Remember that you have a board clear too, despite being an aggro deck. Missile LauncherVenomizer can be extremely valuable against Conjurer Mage in particular: they do not have a lot of ways to heal, so if you have access to the combo, you can push face damage very aggressively even if there is a Mountain Giant on the board. Turning it into Grave Horrors does not matter if you can just take them down instantly.

Even if things look bad, remember that you have a lot of damage available. The Hunter Hero Power will inevitably deal damage every single turn, so if you can get the opponent low, they may just lose to your Hero Power over a couple of turns unless they find healing. Furthermore, the bombs can add up too – Boommaster Flark of course, but also a simple Bomb TossFireworks Tech after you have lost the board can deal a quick six damage to face together with your Hero Power.

Bomb Hunter Card Substitutions

Bomb Hunter is a fairly inexpensive deck. Even its expensive cards are mostly Neutral and widely used, and as such extremely safe cards to craft.

  • Leeroy Jenkins is the definitive Classic aggro deck card. You should craft it early, if you are interested in playing aggressive decks. Reckless Rocketeer or Argent Commander can serve as budget replacements.
  • Zilliax is the most played card in the game. A Neutral Mech with a plethora of keywords – Magnetic, Divine Shield, Taunt, Lifesteal, and Rush – it can fit in almost any deck in the game. It is the safest craft in the game at the moment. There are no adequate replacements, although you may try Defender of Argus or Bronze Gatekeeper for Magnetic and Taunt.
  • Boommaster Flark is the only really painful craft for Bomb Hunter. It is a Hunter Legendary minion that does not see play in any other archetype. It is also fairly good in the deck, so you would want to have it for this one. You may try to use Mechanical Whelp as your top end, but it is not really the same thing.

Old Guardian

Ville "Old Guardian" Kilkku is a writer and video creator focused on analytic, educational Hearthstone, and building innovative Standard format decks.

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6 Comments

  1. Kobayashi
    April 27, 2019 at 8:32 pm

    Great writeup as always! I just reached legend yesterday with bomb hunter and wanted to add a couple of my ideas. I was stuck around rank 3 for a long time with a similar deck (2x Tracking and 1x Harrison Jones instead of the Ooze and 2x Hounds), then after dropping to rank 4, I tweaked it to go even more mech-heavy, and went 32-16 to legend. Instead of the Ooze, Dire Wolf Alphas, and Hounds in this list, I run 2x Skaterbot, 1x Upgradeable Framebot, and 2x Bronze Gatekeeper.

    The Framebot and Gatekeepers help you stay alive against zoo and token decks, which usually don’t run much removal, if any.

    Skaterbot is very versatile in this deck, and I’m surprised I haven’t seen anyone else use it yet. You can use it by itself to ping a 1 health minion, or give another mech +1/+1 and rush, useful for when your opponent is smart enough to clear your bombs and you have a Venomizer or Spider Bomb in hand and you don’t have anything to stick it to (or a Fireworks Tech for your Spider Bomb). Very helpful for tempo and can often be the difference to swing the board in your favor.

    With those changes, there are 24 mechs in the deck, 15 of which are magnetic. Galvanizer becomes more powerful because there are 5 more mech targets, and you have 4 more magnetizers for your bombs.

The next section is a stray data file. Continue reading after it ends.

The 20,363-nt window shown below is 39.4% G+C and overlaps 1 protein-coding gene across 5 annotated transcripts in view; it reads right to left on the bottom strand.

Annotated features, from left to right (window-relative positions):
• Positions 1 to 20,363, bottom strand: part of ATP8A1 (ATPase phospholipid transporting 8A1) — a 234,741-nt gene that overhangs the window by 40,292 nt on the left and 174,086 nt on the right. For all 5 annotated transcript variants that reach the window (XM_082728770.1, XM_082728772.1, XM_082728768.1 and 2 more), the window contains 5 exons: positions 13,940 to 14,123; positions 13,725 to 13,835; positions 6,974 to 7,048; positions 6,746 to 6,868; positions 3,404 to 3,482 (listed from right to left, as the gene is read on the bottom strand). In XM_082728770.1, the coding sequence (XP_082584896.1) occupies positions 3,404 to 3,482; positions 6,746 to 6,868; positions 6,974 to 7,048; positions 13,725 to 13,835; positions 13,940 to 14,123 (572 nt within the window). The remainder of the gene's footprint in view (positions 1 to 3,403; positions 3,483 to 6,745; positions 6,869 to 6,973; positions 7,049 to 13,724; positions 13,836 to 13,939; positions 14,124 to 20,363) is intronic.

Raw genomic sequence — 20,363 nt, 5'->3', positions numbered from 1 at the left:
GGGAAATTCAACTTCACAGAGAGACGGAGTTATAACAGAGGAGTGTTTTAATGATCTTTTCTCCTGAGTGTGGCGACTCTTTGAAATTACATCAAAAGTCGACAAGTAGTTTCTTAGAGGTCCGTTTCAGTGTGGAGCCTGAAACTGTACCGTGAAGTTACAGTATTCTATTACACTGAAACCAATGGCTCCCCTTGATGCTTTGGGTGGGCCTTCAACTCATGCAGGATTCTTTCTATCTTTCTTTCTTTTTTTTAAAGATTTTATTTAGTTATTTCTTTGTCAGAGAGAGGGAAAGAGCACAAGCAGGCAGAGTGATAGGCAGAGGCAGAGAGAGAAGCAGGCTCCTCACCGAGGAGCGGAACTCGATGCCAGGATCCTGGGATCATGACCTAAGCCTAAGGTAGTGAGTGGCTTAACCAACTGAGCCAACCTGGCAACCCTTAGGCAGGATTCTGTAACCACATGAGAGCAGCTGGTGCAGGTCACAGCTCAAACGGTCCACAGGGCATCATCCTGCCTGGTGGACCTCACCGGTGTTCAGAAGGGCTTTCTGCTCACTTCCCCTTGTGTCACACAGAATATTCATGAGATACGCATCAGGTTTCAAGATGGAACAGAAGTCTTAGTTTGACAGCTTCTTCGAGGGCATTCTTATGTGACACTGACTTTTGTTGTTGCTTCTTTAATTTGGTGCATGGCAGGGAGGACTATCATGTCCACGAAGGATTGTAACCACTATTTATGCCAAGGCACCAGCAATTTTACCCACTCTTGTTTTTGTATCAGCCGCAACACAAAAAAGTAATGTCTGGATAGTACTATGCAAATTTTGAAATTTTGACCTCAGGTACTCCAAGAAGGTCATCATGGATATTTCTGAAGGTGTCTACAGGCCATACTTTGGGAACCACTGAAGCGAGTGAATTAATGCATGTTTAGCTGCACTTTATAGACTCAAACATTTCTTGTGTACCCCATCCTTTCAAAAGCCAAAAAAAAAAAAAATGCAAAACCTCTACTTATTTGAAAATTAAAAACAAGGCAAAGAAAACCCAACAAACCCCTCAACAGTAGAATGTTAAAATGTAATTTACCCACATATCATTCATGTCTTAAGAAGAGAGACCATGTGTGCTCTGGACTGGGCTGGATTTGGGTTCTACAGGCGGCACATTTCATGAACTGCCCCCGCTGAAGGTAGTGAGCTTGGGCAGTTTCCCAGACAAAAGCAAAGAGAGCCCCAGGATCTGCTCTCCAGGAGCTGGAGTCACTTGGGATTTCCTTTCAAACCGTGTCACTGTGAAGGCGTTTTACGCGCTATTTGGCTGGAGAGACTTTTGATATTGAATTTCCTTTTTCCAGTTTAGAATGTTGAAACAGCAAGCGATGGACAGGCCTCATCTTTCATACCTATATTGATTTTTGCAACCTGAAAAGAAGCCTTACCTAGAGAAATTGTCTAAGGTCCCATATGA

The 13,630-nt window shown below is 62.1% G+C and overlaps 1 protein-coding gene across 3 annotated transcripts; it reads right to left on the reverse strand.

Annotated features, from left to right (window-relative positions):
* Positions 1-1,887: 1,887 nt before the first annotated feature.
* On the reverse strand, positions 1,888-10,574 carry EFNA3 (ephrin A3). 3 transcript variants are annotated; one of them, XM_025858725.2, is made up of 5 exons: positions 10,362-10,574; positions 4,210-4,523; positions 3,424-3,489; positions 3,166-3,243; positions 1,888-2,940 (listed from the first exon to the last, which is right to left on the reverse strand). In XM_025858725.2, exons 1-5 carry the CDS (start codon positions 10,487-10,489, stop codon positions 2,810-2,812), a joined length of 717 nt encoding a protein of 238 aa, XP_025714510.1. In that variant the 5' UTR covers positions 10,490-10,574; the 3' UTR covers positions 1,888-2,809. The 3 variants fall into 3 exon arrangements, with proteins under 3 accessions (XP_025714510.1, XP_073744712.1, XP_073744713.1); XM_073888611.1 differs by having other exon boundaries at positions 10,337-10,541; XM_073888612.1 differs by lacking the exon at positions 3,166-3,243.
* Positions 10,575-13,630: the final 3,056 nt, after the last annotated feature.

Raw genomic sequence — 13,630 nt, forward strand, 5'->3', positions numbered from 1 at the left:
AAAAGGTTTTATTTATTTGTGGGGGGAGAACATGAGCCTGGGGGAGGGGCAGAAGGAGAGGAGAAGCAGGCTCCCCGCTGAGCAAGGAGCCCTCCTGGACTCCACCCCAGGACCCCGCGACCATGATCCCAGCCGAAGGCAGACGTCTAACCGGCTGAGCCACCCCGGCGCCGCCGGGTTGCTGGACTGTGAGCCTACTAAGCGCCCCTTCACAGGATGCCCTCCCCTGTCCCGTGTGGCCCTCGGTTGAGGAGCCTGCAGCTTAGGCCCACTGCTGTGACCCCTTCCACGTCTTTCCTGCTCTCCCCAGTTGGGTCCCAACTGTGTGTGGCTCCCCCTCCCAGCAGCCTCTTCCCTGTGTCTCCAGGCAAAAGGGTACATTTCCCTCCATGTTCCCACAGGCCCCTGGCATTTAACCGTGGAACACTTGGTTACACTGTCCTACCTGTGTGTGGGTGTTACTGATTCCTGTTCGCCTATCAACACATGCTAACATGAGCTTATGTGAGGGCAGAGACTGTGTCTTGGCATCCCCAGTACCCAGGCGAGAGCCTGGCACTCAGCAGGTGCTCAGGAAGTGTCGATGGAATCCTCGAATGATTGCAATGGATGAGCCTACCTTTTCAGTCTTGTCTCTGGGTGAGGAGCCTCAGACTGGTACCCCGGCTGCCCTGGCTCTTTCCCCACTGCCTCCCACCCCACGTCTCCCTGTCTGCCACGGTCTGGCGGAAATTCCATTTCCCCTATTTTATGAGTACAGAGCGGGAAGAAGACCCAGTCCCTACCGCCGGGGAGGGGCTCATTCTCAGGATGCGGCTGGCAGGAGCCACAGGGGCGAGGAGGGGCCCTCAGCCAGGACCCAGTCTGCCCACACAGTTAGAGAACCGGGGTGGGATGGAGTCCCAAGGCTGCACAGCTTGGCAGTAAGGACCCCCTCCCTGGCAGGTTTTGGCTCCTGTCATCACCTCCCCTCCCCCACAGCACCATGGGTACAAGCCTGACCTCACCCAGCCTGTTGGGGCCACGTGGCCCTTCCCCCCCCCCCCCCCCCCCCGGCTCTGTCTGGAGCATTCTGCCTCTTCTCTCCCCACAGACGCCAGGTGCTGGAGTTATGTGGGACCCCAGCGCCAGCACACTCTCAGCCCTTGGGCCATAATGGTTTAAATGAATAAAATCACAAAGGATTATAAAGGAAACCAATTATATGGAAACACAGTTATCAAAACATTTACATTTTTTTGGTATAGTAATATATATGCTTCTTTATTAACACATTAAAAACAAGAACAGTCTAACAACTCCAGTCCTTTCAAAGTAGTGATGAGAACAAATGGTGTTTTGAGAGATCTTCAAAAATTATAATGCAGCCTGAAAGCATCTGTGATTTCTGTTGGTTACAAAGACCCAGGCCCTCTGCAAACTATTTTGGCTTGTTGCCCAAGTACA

Not sure if everyone knows this, but if you magnetize a deathrattle mech onto another deathrattle mech, Fireworks Tech will trigger both. So you can get a Spider Bomb + Goblin Bomb, Replicating Menace + Ursatron, etc. I haven’t been greedy enough to try 3x deathrattle, but I imagine it would work.

    I love that Missile Launcher + Venomizer combo. If you’re lucky, you can hold your Galvanizer until you have one of each of those in hand, and you can drop it on turn 6 instead of 8. Also remember that both of those are magnetic, so if you stick them to a mech already on board, you can push 6 extra damage to face and then wipe the board.

    And if you somehow can get Zilliax onto Missile Launcher + Venomizer, or even just Zilliax + Missile Launcher, and there’s still a bunch of stuff on board (like your bombs), it can heal you up for a decent amount. It’s rare, but I saw it pulled off once – against me, unfortunately.

    • Klausi
      April 28, 2019 at 1:23 am

      I stuck @ R4 Right now, interesting changes you made and I will give them a try!

  2. Mariecm
    April 25, 2019 at 5:11 pm

    Love, love, love these guides. I’m transitioning this season from Odd Paladin to Bomb Hunter and this for sure will help a lot!

    Would you consider making a Lackey Rogue one? As it’s being played a lot, both people playing and the ones trying to counter can benfit.

  3. OldManSanns
    April 19, 2019 at 3:46 pm

    Interesting. My main ladder deck right now is basically a slightly more control-oriented home-brew of this with Whirliglider, Marked Shot, Baited Arrow, and Tracking in place of Mecharoo, Galvanizer, Dire Wolf, and Unleash. I can definitely see how those substitutions would help speed up the burn–although there are games where the discover from Marked Shot is really nice!

    • Old Guardian - Author
      April 19, 2019 at 4:10 pm

      Whirliglider and Tracking see some play in this archetype more generally too. They usually replace cards such as Unleash the Hounds, Leeroy Jenkins, and Acidic Swamp Ooze. I think Mecharoo and Galvanizer are core cards for this, and I really like the build featured here.